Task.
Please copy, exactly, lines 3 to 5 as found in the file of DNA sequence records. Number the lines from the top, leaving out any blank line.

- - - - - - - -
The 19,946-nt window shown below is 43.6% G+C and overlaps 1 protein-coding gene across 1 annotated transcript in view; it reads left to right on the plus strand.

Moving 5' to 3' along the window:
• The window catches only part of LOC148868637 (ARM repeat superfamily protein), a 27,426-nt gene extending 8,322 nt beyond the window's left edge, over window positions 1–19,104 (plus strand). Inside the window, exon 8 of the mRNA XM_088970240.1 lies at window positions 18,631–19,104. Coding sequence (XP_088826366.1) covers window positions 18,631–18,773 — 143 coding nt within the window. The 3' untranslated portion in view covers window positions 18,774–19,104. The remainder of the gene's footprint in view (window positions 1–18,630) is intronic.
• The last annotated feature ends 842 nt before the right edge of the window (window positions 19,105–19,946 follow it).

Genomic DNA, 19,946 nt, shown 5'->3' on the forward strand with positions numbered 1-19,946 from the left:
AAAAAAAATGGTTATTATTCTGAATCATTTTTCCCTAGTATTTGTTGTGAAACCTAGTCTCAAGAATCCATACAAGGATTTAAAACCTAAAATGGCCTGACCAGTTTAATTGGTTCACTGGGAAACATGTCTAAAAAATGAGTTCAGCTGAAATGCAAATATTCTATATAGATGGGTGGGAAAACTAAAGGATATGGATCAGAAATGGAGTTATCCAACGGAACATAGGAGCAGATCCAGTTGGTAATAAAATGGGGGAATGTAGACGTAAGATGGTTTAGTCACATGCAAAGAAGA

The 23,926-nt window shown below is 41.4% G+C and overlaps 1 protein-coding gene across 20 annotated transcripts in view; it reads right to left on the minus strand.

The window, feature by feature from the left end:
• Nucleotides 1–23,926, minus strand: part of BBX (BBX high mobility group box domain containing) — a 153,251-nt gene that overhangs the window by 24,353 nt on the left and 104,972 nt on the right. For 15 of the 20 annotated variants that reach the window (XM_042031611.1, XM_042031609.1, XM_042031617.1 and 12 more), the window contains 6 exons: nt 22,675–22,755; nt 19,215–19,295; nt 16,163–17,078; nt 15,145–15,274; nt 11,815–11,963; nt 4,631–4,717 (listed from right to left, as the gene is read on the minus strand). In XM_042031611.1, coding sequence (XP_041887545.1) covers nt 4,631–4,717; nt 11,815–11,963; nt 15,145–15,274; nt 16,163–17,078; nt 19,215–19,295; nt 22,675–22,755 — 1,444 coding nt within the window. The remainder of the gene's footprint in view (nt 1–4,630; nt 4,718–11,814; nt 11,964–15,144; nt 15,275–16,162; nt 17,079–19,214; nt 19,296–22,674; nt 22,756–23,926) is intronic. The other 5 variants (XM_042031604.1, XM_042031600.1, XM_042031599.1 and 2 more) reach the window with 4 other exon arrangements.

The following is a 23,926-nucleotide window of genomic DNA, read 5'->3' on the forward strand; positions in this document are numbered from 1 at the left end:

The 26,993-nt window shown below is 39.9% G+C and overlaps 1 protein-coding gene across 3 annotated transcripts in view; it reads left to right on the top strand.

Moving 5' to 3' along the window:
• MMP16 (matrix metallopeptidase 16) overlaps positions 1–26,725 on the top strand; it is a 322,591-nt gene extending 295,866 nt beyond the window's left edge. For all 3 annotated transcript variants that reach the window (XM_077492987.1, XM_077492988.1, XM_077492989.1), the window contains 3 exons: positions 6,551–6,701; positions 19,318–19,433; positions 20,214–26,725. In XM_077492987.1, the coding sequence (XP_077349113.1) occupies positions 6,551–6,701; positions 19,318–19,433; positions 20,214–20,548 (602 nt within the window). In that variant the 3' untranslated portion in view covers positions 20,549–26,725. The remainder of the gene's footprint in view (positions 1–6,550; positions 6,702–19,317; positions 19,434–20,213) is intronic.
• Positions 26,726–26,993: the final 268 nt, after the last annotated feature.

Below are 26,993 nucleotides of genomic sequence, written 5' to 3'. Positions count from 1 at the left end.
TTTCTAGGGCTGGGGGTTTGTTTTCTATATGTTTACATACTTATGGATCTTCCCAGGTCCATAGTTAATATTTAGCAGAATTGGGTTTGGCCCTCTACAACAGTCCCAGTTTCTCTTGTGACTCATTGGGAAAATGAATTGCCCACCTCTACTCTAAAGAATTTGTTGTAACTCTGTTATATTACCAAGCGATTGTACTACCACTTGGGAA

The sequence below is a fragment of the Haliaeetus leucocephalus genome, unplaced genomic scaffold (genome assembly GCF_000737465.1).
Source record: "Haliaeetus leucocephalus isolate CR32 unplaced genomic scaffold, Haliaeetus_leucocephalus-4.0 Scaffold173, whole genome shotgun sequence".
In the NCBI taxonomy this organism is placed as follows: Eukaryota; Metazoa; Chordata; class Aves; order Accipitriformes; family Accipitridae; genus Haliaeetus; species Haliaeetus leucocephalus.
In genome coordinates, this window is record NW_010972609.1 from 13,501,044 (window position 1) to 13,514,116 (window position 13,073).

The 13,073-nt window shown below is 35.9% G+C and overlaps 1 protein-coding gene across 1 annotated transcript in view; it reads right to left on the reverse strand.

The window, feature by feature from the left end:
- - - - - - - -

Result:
• The window catches only part of LOC148868637 (ARM repeat superfamily protein), a 27,426-nt gene extending 8,322 nt beyond the window's left edge, over window positions 1–19,104 (plus strand). Inside the window, exon 8 of the mRNA XM_088970240.1 lies at window positions 18,631–19,104. Coding sequence (XP_088826366.1) covers window positions 18,631–18,773 — 143 coding nt within the window. The 3' untranslated portion in view covers window positions 18,774–19,104. The remainder of the gene's footprint in view (window positions 1–18,630) is intronic.
• The last annotated feature ends 842 nt before the right edge of the window (window positions 19,105–19,946 follow it).

Genomic DNA, 19,946 nt, shown 5'->3' on the forward strand with positions numbered 1-19,946 from the left: